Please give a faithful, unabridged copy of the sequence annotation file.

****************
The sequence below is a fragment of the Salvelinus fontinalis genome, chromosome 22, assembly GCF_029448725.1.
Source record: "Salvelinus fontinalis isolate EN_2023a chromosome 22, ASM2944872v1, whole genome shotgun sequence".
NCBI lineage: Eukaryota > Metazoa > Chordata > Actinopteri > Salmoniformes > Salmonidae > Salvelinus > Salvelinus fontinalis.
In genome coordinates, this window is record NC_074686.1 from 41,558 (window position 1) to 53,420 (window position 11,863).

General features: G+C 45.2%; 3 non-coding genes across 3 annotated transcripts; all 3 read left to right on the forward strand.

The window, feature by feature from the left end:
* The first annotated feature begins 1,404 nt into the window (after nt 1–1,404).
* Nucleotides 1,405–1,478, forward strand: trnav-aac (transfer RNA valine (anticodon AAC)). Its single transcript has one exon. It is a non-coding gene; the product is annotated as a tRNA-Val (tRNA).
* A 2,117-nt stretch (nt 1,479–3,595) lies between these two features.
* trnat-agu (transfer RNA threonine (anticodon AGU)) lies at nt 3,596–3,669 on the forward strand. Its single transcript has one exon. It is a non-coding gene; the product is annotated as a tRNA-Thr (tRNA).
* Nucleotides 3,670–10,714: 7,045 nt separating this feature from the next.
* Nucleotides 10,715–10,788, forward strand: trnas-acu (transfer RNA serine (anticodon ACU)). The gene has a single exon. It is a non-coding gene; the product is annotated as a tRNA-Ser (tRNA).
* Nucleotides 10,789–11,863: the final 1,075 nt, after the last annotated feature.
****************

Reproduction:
The sequence below is a fragment of the Salvelinus fontinalis genome, chromosome 22, assembly GCF_029448725.1.
Source record: "Salvelinus fontinalis isolate EN_2023a chromosome 22, ASM2944872v1, whole genome shotgun sequence".
NCBI lineage: Eukaryota > Metazoa > Chordata > Actinopteri > Salmoniformes > Salmonidae > Salvelinus > Salvelinus fontinalis.
In genome coordinates, this window is record NC_074686.1 from 41,558 (window position 1) to 53,420 (window position 11,863).

General features: G+C 45.2%; 3 non-coding genes across 3 annotated transcripts; all 3 read left to right on the forward strand.

The window, feature by feature from the left end:
* The first annotated feature begins 1,404 nt into the window (after nt 1–1,404).
* Nucleotides 1,405–1,478, forward strand: trnav-aac (transfer RNA valine (anticodon AAC)). Its single transcript has one exon. It is a non-coding gene; the product is annotated as a tRNA-Val (tRNA).
* A 2,117-nt stretch (nt 1,479–3,595) lies between these two features.
* trnat-agu (transfer RNA threonine (anticodon AGU)) lies at nt 3,596–3,669 on the forward strand. Its single transcript has one exon. It is a non-coding gene; the product is annotated as a tRNA-Thr (tRNA).
* Nucleotides 3,670–10,714: 7,045 nt separating this feature from the next.
* Nucleotides 10,715–10,788, forward strand: trnas-acu (transfer RNA serine (anticodon ACU)). The gene has a single exon. It is a non-coding gene; the product is annotated as a tRNA-Ser (tRNA).
* Nucleotides 10,789–11,863: the final 1,075 nt, after the last annotated feature.